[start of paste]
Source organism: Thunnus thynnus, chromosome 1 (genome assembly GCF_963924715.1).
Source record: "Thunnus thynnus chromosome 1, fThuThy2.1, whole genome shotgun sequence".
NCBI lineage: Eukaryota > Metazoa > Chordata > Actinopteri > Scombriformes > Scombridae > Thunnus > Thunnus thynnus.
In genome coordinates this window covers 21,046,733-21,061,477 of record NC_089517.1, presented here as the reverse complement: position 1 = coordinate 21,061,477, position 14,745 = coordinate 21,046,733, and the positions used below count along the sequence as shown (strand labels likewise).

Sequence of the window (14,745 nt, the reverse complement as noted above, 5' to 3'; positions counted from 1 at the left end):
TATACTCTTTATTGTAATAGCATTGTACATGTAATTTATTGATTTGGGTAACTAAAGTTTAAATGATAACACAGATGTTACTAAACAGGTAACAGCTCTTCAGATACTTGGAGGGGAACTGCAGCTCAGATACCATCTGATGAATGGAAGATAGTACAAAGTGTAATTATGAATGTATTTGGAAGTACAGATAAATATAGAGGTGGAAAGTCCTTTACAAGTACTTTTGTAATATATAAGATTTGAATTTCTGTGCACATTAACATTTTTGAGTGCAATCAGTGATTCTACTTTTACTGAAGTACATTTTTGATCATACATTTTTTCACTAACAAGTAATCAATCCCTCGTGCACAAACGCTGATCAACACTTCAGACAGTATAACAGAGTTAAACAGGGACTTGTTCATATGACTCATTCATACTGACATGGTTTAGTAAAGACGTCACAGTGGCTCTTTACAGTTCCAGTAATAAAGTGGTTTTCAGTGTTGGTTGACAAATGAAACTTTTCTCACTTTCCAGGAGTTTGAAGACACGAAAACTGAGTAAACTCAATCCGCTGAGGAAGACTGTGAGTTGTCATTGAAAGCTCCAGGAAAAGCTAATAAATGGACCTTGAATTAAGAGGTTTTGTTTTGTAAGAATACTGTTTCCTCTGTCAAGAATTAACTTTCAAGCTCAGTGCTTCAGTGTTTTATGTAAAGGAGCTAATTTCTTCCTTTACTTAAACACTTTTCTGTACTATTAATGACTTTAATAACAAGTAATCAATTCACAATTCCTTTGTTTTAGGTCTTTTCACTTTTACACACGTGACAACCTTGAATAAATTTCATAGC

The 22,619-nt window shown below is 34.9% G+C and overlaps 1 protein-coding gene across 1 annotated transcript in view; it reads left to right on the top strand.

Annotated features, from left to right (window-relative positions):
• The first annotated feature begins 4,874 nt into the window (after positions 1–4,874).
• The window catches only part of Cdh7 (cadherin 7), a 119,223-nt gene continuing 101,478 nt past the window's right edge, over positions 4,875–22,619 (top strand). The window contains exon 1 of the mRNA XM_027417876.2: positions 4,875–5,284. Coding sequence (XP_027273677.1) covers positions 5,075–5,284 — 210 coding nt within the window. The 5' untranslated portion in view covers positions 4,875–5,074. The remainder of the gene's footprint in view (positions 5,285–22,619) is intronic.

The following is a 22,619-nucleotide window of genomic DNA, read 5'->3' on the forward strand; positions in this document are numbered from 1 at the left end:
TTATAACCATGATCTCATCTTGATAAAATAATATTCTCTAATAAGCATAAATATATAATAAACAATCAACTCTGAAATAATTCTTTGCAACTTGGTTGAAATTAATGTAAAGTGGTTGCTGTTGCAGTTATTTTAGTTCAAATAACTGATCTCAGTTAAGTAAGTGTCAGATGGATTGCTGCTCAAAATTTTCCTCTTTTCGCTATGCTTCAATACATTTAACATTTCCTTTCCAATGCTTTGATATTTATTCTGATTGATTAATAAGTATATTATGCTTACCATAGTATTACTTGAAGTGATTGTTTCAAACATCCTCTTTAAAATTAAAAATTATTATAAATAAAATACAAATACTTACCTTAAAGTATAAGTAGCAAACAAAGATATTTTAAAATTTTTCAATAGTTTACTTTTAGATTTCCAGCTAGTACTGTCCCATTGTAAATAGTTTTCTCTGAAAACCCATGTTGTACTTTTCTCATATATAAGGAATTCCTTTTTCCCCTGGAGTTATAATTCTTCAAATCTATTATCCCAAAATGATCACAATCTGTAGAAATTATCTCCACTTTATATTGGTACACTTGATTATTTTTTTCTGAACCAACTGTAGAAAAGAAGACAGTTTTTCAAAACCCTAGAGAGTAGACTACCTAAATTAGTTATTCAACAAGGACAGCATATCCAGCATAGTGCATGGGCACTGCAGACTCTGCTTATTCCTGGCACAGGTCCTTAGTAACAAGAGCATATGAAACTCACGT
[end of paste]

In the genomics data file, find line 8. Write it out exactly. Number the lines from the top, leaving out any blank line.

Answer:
Annotated features, from left to right (window-relative positions):